Going through the many blogs, posted comments and myriad articles on the introduction or otherwise of divorce one notices different trends and schools of thought.

The liberal and communitarian schools are two of them. I cannot go here into a detailed discussion. A cursory look with the concurrent danger of some simplification and lack of clarity is the best that one can hope for in this space and type of medium.

The libertarians versus the communitarians

The first way concentrates on the individual and her individual freedom (I will not burden this piece by continually writing his or her. I choose “her” to compensate for the continuous use of “his” by many.). The individual is the measure of all things. What she thinks is right is right by virtue of her so thinking. She is in control of her life and no one should interfere. Moral relativism is the result. The sense of community is weakened.

The second holds that each and every human being totally discovers herself though communication with others. We are the result of the web of relationships that we weave throughout life. Solidarity is a constitutive element of our human nature. We become ourselves the more we open ourselves to others. We are beings-for-others. The supreme good, in this perspective, is the common good. The common good should be understood not just on the national scale but also on the global scale and with the interest of future generations in mind. It will ultimately also turn out to be what is best for the individual.

“Wait a minute” I hear the libertarians scream. “No one should interfere with my freedom so long as no third party is negatively affected.” “True”, the communitarians would quickly reply “but we are so closely weaved together that the legitimate question would be: what can I do which does not affect others?”

We are the first generation in the history of humanity that has seen Mother Earth as a tiny sphere floating in the enormous cosmos. We consequently noticed that the distance between the extremes of this sphere is minimal when compared to the corresponding space. We are so close to each other that we are almost part of each other. Someone freely exercises one’s property rights by burning part of the Amazon forest which is her property and ends up burning the oxygen we breathe. Our oxygen.

One freely decides to eat junk food and then we are asked to finance the health services spiralling costs as a result. Someone exercises her freedom to use CFCs without any limits and ends up puncturing the ozone layer. One’s promiscuous style of life – which one’s freedom gives her a right to – lands one in hospital and we are expected to finance that person’s unorthodox lifestyle. And so on and so forth.

The “it’s my life and I do what I want” attitude works to enhance Bruce Sptingteen’s pocket since he came up with the lyrics but it does not help to enhance our dignity as humans.

More than just divorce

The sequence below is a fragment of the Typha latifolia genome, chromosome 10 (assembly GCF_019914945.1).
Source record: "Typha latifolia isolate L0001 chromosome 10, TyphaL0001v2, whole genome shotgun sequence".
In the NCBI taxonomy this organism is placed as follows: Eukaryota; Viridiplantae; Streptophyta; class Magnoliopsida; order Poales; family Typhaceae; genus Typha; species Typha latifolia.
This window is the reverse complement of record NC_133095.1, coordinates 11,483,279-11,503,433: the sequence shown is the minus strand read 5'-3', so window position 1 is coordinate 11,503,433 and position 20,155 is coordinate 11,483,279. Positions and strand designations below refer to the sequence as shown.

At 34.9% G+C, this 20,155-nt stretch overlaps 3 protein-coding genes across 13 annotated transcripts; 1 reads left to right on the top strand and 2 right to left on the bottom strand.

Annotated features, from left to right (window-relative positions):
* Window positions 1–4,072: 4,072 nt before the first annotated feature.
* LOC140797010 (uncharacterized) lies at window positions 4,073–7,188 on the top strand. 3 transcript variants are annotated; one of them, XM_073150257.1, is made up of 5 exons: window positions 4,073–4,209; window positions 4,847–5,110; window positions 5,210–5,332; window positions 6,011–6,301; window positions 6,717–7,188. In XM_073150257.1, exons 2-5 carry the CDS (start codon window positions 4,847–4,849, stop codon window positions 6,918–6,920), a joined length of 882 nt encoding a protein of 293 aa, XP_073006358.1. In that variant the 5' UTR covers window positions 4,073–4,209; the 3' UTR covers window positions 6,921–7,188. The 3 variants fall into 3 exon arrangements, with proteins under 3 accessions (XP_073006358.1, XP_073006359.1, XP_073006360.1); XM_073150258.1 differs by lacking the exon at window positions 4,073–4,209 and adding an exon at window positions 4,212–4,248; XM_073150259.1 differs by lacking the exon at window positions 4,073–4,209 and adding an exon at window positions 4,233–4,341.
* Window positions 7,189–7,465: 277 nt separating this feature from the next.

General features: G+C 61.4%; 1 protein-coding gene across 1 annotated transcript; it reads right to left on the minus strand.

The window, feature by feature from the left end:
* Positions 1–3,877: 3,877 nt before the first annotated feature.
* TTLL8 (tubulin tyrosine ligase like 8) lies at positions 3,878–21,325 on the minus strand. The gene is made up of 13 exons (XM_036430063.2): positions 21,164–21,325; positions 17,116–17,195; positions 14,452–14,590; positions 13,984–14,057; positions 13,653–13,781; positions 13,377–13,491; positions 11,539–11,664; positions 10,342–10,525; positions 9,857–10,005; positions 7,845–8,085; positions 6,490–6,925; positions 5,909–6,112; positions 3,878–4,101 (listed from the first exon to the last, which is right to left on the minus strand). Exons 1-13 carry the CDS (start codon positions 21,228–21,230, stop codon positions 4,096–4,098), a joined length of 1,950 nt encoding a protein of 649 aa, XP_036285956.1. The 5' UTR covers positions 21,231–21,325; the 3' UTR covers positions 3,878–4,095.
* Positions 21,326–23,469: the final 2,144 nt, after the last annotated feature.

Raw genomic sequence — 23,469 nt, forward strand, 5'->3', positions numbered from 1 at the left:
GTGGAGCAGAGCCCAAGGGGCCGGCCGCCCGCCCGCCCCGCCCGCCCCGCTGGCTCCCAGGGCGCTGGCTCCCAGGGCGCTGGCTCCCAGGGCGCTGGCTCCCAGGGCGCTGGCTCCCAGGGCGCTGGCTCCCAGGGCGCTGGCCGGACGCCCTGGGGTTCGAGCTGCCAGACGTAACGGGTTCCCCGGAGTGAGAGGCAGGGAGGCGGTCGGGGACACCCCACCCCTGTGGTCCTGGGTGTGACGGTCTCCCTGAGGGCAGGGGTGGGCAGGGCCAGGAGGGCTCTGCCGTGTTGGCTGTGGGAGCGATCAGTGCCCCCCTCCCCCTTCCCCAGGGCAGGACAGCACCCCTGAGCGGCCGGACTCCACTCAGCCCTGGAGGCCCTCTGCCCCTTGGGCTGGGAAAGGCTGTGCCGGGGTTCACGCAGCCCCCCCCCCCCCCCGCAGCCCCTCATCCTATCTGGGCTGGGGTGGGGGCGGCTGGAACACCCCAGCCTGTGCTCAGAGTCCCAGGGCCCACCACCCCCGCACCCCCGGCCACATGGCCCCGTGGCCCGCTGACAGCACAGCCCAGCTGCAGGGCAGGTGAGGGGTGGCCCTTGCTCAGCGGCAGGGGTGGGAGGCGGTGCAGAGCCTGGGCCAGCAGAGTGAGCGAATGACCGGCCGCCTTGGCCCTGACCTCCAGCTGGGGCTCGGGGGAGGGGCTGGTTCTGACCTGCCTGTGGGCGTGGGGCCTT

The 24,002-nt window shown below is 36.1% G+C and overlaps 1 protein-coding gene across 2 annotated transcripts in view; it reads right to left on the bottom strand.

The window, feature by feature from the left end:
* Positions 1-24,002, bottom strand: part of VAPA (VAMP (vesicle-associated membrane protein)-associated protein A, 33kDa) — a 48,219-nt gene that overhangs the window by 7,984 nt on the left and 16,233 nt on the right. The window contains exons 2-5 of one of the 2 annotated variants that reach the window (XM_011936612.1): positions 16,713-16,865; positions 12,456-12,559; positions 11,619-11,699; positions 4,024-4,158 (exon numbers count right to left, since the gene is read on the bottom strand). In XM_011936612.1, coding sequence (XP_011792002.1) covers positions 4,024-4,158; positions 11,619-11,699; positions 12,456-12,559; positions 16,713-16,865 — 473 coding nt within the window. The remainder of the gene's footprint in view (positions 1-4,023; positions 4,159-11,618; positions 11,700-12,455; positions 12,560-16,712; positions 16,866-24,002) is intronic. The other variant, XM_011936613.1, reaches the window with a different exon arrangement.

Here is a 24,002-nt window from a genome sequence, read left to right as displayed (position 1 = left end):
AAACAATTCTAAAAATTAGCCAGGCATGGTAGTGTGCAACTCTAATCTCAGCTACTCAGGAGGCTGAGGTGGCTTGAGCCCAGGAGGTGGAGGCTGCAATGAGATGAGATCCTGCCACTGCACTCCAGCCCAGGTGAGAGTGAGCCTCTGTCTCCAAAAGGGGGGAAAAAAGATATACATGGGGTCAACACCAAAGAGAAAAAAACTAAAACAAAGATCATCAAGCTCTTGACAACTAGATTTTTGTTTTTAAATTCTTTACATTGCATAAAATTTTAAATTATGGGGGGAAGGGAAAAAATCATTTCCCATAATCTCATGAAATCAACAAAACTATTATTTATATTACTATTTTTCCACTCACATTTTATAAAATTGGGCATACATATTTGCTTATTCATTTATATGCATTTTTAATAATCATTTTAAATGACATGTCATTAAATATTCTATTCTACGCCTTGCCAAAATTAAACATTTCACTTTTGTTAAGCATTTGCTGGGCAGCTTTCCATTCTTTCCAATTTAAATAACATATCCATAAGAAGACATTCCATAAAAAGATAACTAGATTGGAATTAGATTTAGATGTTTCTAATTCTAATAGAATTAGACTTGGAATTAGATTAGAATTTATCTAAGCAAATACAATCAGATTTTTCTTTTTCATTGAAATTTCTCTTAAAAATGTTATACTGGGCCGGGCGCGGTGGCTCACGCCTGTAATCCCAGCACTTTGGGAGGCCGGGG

The real issue facing us is the choice of the kind of value system and world view that we should adopt to build on the legitimisation of our society. The libertarian arguments about the introduction of divorce are those which are used by other libertarians to legalise abortion, homosexual marriages, stem cell research, embryonic manipulation and euthanasia. Let me be very clear. I am not saying that those advocating the introduction of divorce in Malta are in favour of the legalisation of all these things I just mentioned. On the contrary, most I know are not. What I am saying is that the core arguments of the libertarian position will definitely lead us down this slippery path. No two ways about it.

A different path

In my last blog I wrote that I am open to conviction on the legalisation or otherwise of divorce. I really am and do not yet have an answer either way. The questions I ask before I decide on the topic are the following. In the present situation of the family and marriage in Malta will the introduction of divorce be for the common good – which, in my perspective, is the best for the individual good? Do we really know what the situation is? And the third question was: Are we doing everything possible to strengthen the family and the institution of marriage? Wouldn’t that be the best for the common and the individual good? This path will not put us on the slippery slope described in the previous paragraph.

Respect above everything else

Whatever the position one takes or the path one chooses to follow I believe that mutual respect is the golden rule that should be followed at all times. In this tiny speck called a nation state we cannot keep on demonising each other. My reading of different blogs, comments and articles makes me believe that this is not always the case.

I hope you will agree that it is the case of at least this piece; even if you disagree with its contents.

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